Saturday, November 19, 2011

What happened to the Respect Trial?

Trials for patients with early stage CLL approved by the British NCRI

This is a 40 patient single arm study to investigate the use of Lenalidomide in patients with early stage CLL with 2 or more poor prognostic factors. Christie Hospital is managing the trial. There are stringent stopping rules. Screening conducted by HMDS in Leeds. Biobanking samples will be collected from all screened patients.

Current Status

The trial opened and recruited 2 pts but recruitment is currently suspended following the release of 2nd malignancy data following the use of Lenalidomide. Recruitment had been slow prior to suspension of recruitment. It was asked whether the group if they were still interested in the trial and whether the design was still viable. These issues were discussed by the group; problems include: there is limited data on the use of this toxic treatment (lenalidomide) in patients who may otherwise not require treatment; the variable rate of progression of Stage A patients, even those with a poor prognosis and many stage A are treated in DGHs. However, it is still an interesting question. To wait for official feedback from Celgene before assessing the full impact on the protocol, the risk-benefit analysis and the re-opening the study.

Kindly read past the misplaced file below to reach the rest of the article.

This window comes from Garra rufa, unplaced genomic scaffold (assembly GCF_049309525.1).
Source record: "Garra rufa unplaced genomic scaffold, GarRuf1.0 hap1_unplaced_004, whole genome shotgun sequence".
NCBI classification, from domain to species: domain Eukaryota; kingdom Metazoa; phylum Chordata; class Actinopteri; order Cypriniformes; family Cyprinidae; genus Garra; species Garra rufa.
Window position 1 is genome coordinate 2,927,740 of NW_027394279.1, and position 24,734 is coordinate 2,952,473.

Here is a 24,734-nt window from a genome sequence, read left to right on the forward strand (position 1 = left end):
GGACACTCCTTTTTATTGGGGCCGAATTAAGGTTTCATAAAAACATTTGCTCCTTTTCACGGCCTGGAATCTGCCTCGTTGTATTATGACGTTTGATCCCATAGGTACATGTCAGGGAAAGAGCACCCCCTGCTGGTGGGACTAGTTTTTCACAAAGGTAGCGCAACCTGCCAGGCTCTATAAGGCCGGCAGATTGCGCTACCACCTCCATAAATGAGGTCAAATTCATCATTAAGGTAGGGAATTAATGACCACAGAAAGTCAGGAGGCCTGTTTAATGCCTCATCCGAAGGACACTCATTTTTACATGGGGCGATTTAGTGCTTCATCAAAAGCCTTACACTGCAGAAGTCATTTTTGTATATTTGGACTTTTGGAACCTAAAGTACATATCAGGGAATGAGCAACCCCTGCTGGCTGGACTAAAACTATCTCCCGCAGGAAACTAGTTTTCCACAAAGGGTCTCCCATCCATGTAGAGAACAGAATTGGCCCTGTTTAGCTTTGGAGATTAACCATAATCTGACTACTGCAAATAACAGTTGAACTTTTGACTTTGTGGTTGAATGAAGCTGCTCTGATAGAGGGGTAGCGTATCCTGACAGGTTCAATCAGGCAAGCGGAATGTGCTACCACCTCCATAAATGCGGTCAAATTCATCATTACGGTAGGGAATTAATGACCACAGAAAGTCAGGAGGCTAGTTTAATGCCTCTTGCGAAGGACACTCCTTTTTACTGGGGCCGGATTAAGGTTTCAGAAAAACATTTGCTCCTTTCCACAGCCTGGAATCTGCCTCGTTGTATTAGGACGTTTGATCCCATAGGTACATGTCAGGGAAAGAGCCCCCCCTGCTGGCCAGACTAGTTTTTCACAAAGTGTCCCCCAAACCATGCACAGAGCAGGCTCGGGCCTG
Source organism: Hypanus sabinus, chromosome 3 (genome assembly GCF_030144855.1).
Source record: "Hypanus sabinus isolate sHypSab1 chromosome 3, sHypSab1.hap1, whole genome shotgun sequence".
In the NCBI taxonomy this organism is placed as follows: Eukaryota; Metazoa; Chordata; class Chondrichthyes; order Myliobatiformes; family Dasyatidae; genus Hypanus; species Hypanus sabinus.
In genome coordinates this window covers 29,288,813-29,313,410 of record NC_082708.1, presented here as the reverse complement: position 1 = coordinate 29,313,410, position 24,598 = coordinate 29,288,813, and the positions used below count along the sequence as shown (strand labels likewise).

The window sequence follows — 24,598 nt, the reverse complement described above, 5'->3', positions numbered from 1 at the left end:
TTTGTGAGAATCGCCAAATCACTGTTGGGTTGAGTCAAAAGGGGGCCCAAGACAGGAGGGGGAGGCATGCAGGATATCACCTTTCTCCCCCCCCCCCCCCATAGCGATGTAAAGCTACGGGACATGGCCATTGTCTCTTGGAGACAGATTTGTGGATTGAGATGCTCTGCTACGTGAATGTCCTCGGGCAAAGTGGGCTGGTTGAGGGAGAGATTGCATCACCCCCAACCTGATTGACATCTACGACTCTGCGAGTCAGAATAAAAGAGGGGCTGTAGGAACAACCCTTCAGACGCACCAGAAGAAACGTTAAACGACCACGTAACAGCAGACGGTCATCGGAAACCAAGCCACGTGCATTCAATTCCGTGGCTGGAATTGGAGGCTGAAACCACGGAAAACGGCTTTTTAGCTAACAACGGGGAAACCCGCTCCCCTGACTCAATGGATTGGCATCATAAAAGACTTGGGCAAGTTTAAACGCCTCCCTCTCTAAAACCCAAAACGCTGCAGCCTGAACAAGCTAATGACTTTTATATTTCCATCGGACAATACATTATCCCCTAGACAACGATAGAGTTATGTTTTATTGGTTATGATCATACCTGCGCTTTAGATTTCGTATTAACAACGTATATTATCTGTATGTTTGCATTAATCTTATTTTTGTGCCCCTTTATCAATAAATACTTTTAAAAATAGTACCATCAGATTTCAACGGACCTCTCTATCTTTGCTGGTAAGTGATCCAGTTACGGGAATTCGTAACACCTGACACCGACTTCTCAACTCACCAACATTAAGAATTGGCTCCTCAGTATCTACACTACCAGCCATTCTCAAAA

Anonymous said...

As new therapies are developed in medicine there are often dramatic differences of opinion re the risks & benefits.

Dr. Kahn certainly is entitled to his opinions. I recently consulted 2 well known & well respected CLL specialists to map out where Zi should " go next" as my disease is on the move.

Without prompting, the first told me that lenalidomide was not a good choice in patients with CLL mainly because it is so difficult to get a large enough dose safely and tolerably into CLL patients. The second specialist never evenentionex it as an option.

I suspect that I would have gotten different advice in Buffalo, NY.

Anonymous said...

Thank you for the update

Anonymous said...

Whatpercent of pateints taking lenalidomide go on to develop a seconday cancer? It must be a very small number.

Terry Hamblin said...

Very small. There are no valid figures. More likely these weresecondary to CLL, not its treatment.